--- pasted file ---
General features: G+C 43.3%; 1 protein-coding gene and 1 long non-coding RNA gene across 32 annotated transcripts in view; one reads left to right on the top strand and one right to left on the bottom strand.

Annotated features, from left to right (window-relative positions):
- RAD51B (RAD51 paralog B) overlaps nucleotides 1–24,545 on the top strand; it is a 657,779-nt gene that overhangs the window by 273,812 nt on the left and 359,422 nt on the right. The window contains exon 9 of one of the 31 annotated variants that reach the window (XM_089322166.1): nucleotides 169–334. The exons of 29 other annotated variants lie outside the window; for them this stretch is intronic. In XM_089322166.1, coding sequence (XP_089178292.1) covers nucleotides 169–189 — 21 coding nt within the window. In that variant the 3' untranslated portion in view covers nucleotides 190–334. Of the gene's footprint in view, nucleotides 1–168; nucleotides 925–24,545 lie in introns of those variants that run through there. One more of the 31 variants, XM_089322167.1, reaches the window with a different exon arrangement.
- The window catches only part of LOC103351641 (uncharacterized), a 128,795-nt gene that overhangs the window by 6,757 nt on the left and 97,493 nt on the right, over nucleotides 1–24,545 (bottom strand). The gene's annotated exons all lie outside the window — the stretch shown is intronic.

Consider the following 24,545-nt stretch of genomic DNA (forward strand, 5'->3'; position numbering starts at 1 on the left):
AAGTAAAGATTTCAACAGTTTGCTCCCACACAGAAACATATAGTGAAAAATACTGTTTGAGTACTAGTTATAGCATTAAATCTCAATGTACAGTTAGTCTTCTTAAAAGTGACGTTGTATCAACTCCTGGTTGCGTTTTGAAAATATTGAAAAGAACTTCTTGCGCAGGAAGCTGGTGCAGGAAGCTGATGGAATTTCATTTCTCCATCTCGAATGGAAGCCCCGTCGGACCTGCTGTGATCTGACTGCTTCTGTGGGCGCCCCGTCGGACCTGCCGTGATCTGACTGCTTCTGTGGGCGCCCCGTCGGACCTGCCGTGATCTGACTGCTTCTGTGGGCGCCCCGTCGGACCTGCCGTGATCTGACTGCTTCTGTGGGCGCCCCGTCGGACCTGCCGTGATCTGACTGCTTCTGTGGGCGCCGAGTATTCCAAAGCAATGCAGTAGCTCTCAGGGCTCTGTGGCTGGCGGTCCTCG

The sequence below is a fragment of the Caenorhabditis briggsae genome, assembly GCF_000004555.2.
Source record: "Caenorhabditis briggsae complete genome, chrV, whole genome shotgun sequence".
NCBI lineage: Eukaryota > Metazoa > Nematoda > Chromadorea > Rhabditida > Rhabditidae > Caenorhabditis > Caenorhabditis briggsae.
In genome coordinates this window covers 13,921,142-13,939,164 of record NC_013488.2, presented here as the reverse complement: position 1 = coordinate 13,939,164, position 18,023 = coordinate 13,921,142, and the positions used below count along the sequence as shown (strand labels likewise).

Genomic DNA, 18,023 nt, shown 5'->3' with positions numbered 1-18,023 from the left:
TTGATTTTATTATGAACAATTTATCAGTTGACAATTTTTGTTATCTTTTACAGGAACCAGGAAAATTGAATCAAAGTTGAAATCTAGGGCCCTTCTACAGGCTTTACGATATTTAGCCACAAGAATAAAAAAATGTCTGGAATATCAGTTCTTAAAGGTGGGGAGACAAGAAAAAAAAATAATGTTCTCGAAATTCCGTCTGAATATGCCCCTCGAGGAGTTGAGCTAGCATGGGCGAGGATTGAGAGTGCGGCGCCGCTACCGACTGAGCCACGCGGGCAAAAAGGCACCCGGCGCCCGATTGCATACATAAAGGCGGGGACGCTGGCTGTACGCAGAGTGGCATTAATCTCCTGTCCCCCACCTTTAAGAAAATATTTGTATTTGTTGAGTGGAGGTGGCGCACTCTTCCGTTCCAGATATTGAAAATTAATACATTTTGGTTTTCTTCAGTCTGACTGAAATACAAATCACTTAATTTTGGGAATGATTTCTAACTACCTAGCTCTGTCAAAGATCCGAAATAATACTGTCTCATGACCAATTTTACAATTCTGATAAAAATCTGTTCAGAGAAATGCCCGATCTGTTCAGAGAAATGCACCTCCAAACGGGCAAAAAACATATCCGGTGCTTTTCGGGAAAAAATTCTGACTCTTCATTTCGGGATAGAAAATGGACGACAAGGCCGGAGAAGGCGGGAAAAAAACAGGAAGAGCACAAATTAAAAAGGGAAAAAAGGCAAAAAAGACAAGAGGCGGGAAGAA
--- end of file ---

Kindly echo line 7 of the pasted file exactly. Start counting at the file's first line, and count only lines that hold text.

The sequence below is a fragment of the Caenorhabditis briggsae genome, assembly GCF_000004555.2.